TGR: How do you account for the indifference of a group of financial professionals toward gold, considering the higher prices over the last decade?
MN: I think the greatest pearl of wisdom I took away from being a student at the school in the 1990s was that people are different. They may look alike but they are different, not just because of their education or background, but how they process information and make decisions. People are individuals and they can be counted on to act one way or another in their own self-interest, and particularly in how they see the world. This is what makes markets so difficult to predict and makes it impossible to craft policies that micromanage business, investment decisions or personal behavior. On the other hand, groups of people bind themselves into special interests that in a silo or bubble become increasingly unstable over time. This is more than armchair philosophy. Demographics and an expanding culture of entitlement have hurt Europe beyond repair and are driving politics and economic trends in the U.S., perverting the role of money in an efficient economy, which is clearly the best case for higher gold prices in the near to long term.
TGR: Why does this make you so sure that this will lead to higher gold prices?
MN: It's just my opinion, but the world appears to be polarizing. I am in the minority where I come from, sort of a combination of a Classic Liberal, Austrian School, Friedmanite, Supply-Sider. I think, like Frédéric Bastiat, that the Law is to protect the individual's life, liberty and property. This requires free will, choice and belief in the virtues of mutually agreed upon free exchange, an economy regulated to eliminate deception and reinforce trust. Stable money is essential here and gold is the very essence of trust that all people desire. The other side is driving the boat in Europe and the United States. They work their own book and believe that they are smarter and can organize society. They believe demonizing the 1% and co-opting the bottom 50%, thereby destroying capitalism—moral capitalism—is actually going to benefit them. After they get done taxing the rich and destroying the economy, the only option left is to enforce redistribution of wealth through inflating the currency. It may be too late to turn back. I think this is why the U.S. Presidential election is so important and historic for the global and national economies.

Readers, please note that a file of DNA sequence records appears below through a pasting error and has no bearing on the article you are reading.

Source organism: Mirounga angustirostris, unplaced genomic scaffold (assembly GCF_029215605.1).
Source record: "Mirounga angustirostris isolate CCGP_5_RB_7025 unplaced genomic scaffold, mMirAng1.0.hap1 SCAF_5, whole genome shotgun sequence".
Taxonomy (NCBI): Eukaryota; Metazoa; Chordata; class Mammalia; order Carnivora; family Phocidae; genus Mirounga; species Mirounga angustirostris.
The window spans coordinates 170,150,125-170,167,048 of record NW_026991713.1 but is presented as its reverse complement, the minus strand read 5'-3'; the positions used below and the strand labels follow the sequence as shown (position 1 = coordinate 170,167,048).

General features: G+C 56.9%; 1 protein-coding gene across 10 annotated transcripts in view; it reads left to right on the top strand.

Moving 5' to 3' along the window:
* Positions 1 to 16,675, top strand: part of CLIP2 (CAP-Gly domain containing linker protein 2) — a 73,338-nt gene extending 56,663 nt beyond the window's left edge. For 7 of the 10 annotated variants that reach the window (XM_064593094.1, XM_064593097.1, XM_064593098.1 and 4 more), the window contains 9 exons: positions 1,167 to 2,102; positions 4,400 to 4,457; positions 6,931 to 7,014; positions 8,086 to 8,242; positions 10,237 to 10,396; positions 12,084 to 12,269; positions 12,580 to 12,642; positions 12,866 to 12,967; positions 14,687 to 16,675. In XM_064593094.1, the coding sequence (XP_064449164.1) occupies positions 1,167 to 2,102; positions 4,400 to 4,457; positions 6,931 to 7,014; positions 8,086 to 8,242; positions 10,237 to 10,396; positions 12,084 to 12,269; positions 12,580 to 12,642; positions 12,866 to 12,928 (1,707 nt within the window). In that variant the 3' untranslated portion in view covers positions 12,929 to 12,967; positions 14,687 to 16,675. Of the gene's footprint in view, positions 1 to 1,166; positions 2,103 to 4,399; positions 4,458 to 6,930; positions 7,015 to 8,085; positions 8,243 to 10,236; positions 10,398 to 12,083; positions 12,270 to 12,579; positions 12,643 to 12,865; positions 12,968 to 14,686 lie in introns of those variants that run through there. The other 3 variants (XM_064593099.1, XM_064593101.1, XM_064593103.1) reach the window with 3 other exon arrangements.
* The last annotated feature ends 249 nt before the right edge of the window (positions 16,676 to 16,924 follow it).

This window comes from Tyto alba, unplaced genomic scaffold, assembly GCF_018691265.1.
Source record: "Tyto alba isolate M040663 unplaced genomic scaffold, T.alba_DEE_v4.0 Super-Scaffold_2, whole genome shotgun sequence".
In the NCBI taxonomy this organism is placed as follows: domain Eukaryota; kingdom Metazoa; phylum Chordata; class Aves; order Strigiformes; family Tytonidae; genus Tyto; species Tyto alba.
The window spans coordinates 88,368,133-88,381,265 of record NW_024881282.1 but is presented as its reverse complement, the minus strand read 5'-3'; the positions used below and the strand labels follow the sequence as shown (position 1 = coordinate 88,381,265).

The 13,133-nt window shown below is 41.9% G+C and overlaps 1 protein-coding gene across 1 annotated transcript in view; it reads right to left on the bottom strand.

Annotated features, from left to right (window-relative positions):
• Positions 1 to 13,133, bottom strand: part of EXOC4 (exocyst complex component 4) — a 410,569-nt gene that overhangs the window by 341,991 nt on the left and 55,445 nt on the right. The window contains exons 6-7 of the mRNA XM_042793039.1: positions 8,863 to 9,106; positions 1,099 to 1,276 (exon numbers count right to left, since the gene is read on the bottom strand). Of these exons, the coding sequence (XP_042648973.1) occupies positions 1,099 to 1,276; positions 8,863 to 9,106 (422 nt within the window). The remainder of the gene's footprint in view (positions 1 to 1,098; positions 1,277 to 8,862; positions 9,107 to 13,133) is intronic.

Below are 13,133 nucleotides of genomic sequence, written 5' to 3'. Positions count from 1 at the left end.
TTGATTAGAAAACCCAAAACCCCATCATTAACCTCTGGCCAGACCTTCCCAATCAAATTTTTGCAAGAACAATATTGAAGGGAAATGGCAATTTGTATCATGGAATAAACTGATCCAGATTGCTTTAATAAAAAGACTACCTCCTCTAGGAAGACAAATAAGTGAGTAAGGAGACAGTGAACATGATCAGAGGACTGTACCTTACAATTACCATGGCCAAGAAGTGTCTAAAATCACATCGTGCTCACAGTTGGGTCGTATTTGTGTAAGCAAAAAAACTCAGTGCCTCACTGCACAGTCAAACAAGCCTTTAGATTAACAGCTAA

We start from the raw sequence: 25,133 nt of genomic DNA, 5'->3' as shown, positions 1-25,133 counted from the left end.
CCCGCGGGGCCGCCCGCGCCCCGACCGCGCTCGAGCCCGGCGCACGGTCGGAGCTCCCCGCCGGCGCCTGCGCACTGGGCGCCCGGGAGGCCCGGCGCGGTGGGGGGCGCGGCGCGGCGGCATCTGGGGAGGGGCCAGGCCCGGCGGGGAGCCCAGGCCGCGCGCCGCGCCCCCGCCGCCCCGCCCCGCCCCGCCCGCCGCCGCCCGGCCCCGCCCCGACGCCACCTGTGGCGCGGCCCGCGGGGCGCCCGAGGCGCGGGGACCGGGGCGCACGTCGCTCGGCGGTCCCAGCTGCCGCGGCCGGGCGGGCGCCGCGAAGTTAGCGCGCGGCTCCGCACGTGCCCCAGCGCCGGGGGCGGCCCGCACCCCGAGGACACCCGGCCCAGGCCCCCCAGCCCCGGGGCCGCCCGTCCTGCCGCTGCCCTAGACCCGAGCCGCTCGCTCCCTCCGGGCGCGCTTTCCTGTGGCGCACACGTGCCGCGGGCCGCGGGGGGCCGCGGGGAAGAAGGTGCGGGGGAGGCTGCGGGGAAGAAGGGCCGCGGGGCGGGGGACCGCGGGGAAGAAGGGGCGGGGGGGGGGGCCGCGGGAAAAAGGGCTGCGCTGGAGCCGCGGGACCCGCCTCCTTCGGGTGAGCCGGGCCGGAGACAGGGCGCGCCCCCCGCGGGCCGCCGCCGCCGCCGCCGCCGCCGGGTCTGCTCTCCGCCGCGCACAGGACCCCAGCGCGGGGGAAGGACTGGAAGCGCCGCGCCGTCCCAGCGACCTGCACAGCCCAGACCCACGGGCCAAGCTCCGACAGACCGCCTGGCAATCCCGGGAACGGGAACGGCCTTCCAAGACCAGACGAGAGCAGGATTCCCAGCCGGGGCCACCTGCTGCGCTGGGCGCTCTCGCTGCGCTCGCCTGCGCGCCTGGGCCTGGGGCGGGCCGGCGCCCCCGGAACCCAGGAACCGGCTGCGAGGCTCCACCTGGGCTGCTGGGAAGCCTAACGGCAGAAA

TGR: That's a pretty negative perspective.
MN: Yes, I know, and I'm an optimist. At the current birth replacement rate the world population will voluntarily decrease without wars and pestilence for the first time in human history. The population of the world is expected to start declining around 2050. This is a big deal for Europe, India and China, and less so for the U.S. An aging population is likely to politically guarantee distribution and easy money, which is good for gold.
On the other hand, in the United States, the baby boom each day is declining in importance compared to an equal size group, right around 75 million, born between 1982 and 2000. This group plus immigrants pursuing the American brand of moral capitalism is seeking a better future than the one I just portrayed. This group will outgrow the hang-ups of the aging and increasingly irrelevant baby boomers. Keynesianism has periodically relied on tricking people with easy money and counting on "money illusion." Then they count on wage and price controls, which always have and will always fail. Young people will figure this out—if only the hard way. This is my children's generation, but despite my negative prognosis, for them I am intensely positive. Until they move into leadership, gold is the best hedge for the market distortions caused by social justice.